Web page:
For those that dare, click Read More for the full review.
Cast & Crew
Director: James Contner
Story By: Rick Berman & Brannon Braga
Teleplay By: Chris Black
Scott Bakula as Captain
Connor Trinneer as Chief
Engineer Charles Tucker III
Jolene Blalock as Sub-commander
Dominic Keating as Lt.
as Ensign Travis Mayweather
Linda Park as Ensign Hoshi
as Dr. Phlox
J. Paul Boehmer as Mestral
Michael Krawic as Stron
Ann Cusack as Maggie
Clay Wilcox as Billy
David Selburg as Vulcan Captain
Ron Marasco as Vulcan Officer
Hank Harris as Jack
Paul Hayes as Businessman
Originally Aired: Sept. 25, 2002
T’Pol corrects Archer and Trip’s perception that first contact between humans and vulcans occurred in Boseman, MT. T’Pol tells them the story of T’Mir, her great-grandmother and first officer of a survey mission to Earth in the year 1957, shortly after Sputnik is launched. After suffering engine failure, the ship crash lands in Carbon Creek, PA. The crash leaves the captain dead, but T’Mir, and the two remaining crewmen, Mestral and and Stron, unharmed.
Unable to hail a rescue ship, the Vulcans soon make themselves a part of the Carbon Creek community and find jobs and a home. Stron and T’Mir manage to keep a clinical distance between themselves and the human occupants of the small mining town, but Mestral finds them far too fascinating to be an observer.
After finally contacting a rescue ship (and saving the miners with their advanced technology), T’Mir allows Mestral to stay on Earth, informing her superiors that he died in the crash along with the captain.
Berman and Braga must think Star Trek fans have no memory. This same trick of storytelling was used (and badly so) with Voyager’s fifth season 11:59. Heck it was also set in a run-down town, this time called Portage Creek. This was also spun in the second “giant” Star Trek novel Strangers from the Sky by Margaret Wander Bonanno.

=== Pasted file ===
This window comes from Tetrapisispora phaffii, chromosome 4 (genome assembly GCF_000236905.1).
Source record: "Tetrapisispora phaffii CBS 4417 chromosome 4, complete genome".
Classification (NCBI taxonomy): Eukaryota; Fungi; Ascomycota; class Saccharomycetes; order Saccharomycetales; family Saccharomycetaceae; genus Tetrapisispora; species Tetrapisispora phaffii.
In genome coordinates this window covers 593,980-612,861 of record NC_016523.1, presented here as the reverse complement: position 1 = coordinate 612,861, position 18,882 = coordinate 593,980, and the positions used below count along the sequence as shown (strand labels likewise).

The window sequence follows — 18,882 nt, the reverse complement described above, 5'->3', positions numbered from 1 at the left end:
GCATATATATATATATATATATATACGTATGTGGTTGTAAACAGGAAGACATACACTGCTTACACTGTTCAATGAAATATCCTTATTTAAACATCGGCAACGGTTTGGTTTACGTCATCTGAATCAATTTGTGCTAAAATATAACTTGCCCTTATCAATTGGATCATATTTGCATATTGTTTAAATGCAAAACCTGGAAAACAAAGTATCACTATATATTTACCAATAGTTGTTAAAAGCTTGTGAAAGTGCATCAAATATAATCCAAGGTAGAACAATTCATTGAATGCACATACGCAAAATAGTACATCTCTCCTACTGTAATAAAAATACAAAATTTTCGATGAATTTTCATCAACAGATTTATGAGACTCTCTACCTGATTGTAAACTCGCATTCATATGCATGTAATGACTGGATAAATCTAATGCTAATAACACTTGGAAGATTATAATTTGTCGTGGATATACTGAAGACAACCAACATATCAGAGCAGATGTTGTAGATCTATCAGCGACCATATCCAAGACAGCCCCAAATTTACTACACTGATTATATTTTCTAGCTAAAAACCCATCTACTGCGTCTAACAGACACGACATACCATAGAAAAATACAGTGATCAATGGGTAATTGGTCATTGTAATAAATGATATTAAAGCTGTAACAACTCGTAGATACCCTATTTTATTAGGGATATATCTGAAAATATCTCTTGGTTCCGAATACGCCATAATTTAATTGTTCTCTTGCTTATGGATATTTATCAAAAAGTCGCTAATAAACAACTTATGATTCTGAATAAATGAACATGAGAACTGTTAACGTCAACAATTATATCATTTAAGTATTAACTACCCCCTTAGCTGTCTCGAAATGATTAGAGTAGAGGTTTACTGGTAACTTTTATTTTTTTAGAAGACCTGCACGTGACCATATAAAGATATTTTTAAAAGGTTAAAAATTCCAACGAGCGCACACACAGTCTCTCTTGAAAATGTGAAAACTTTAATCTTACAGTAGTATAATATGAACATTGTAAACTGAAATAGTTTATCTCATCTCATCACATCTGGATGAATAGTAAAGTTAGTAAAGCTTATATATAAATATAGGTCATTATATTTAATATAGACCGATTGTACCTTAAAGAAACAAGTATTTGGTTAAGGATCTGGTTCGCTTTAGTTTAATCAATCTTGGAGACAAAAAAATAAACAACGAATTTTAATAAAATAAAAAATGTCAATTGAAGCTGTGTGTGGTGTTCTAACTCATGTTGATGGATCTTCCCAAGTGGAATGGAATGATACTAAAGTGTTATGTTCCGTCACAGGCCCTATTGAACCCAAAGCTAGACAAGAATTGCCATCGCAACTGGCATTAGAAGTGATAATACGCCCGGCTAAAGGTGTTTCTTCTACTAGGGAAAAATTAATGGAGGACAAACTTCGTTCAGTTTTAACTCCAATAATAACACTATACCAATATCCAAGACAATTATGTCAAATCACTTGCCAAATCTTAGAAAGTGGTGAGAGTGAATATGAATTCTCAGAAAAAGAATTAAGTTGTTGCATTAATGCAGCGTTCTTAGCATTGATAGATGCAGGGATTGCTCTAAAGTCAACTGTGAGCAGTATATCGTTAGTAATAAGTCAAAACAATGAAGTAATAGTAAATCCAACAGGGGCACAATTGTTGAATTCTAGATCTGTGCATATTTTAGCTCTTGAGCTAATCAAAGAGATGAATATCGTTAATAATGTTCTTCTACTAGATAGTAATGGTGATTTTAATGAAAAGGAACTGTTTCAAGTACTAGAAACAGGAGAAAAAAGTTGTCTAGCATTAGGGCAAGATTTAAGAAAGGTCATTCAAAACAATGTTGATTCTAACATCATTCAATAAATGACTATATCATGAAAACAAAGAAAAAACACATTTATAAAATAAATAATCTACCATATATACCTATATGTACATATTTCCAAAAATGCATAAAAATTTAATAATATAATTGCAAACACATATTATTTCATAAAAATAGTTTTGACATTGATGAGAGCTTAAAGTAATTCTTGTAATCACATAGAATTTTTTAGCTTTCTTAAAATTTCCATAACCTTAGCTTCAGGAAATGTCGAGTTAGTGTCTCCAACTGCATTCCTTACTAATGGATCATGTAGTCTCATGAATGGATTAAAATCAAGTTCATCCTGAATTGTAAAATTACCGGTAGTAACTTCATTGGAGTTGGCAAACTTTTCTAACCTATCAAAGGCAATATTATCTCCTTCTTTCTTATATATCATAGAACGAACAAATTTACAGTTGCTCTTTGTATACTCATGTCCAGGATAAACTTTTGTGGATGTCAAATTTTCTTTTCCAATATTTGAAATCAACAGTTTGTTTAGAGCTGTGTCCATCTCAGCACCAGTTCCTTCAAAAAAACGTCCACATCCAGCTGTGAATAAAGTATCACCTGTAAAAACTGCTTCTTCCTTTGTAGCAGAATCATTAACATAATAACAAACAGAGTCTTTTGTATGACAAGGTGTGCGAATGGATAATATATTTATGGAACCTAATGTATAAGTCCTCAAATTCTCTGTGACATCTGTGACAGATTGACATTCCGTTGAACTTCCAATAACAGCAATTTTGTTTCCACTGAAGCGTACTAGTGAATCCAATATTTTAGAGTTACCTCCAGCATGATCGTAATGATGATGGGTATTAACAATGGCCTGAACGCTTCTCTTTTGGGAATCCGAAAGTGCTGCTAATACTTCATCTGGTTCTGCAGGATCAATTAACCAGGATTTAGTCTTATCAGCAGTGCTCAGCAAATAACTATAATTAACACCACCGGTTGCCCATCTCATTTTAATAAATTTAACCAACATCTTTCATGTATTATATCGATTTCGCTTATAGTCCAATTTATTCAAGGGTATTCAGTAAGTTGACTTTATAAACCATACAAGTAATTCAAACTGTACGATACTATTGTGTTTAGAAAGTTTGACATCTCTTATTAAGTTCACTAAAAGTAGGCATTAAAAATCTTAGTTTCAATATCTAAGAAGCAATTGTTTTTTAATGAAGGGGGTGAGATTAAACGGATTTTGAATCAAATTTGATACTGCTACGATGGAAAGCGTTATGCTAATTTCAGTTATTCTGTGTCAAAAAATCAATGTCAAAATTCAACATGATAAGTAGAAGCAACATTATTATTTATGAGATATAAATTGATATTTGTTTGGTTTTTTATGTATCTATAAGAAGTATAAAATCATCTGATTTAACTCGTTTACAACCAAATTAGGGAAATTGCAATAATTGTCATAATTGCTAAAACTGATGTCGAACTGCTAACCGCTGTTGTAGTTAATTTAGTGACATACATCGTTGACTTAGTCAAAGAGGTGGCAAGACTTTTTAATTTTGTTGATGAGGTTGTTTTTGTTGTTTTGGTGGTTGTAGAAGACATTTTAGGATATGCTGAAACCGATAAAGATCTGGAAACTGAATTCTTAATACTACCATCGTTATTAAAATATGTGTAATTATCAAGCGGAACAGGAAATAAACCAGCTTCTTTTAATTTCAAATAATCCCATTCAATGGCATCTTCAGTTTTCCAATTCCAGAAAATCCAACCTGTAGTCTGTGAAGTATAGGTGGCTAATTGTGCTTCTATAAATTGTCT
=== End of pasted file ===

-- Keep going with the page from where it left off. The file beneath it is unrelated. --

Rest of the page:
The episode had its moments, but those were few and far between. Everything else seemed really predictable and implausible. I know you Tuvok-Two-Step fans probably liked this one, but I’ve said it before and I’ll say it again: Vulcans acting out of character does not equal instant humor. Stop trying it!
A tip to Mr. Berman and Braga: Leave the show writing to the writers. You guys stick to producing.
While the backwards dress bit was cute, the high point would have to be the
focus on how Mestral could understand human’s capacity for kindness, despite
our ability for mass destruction. It’s a key principle on which Star Trek is
Could it be the painfully predictable pool match? The forced and poorly acted
kiss? Perhaps the silly velcro bit? You make your own call.
Originality: Not a shred. 1
Effects: One of the reasons for episodes like these is to trim the FX budget.
The crash sequence was OK, but not spectacular. 4
Story: Blech. 2
Acting: Not too bad for guest actors, but not that good either. 3
Emotional Response: Boring. I had to fight to keep interested. 2
Production: Period stuff is hard to do. I’ll give credit where due for this
Overall: Bah! And we were off to such a good start last week! 2
Total: 19 out of 42
- The Vulcans
discuss their dilemma
episode preview (QT, WMP)
observes humans in Carbon Creek, Pennsylvania
tries to maintain a low profile
Featured Web Sites
Vulcan’s inventing Velcro®? I
Completely Useless Trivia
This was actually the first episode filmed for Season Two. My guess is the lack
of the main cast and numerous on-site scenes contributed to the out-of-sequence
Next Time on Enterprise (Oct. 1, 2002)
After unwittingly wandering into a minefield in Romulan territory, Enterprise
becomes trapped when struck by an undetonated mine. When Reed takes a space
walk to try to defuse the mine, he inadvertently gets pinned to the outer hull
and Archer must choose between saving Reed or abiding by the Romulans’ orders
to depart immediately. [No video preview available at the time of writing]